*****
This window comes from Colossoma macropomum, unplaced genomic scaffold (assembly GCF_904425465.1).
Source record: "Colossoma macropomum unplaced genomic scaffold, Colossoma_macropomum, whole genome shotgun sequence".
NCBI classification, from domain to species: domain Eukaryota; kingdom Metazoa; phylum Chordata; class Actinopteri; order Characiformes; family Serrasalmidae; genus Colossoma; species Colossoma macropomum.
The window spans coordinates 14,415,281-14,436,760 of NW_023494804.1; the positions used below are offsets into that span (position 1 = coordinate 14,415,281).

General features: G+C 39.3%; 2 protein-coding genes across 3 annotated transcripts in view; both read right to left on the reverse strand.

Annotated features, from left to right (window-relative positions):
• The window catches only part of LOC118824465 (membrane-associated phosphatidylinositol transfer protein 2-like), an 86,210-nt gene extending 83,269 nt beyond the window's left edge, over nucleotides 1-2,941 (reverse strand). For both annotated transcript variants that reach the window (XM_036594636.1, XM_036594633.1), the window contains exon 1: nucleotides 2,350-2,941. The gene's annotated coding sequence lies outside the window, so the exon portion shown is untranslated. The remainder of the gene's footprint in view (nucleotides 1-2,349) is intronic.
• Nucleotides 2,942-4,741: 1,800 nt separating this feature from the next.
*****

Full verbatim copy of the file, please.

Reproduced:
This window comes from Colossoma macropomum, unplaced genomic scaffold (assembly GCF_904425465.1).
Source record: "Colossoma macropomum unplaced genomic scaffold, Colossoma_macropomum, whole genome shotgun sequence".
NCBI classification, from domain to species: domain Eukaryota; kingdom Metazoa; phylum Chordata; class Actinopteri; order Characiformes; family Serrasalmidae; genus Colossoma; species Colossoma macropomum.
The window spans coordinates 14,415,281-14,436,760 of NW_023494804.1; the positions used below are offsets into that span (position 1 = coordinate 14,415,281).

General features: G+C 39.3%; 2 protein-coding genes across 3 annotated transcripts in view; both read right to left on the reverse strand.

Annotated features, from left to right (window-relative positions):
• The window catches only part of LOC118824465 (membrane-associated phosphatidylinositol transfer protein 2-like), an 86,210-nt gene extending 83,269 nt beyond the window's left edge, over nucleotides 1-2,941 (reverse strand). For both annotated transcript variants that reach the window (XM_036594636.1, XM_036594633.1), the window contains exon 1: nucleotides 2,350-2,941. The gene's annotated coding sequence lies outside the window, so the exon portion shown is untranslated. The remainder of the gene's footprint in view (nucleotides 1-2,349) is intronic.
• Nucleotides 2,942-4,741: 1,800 nt separating this feature from the next.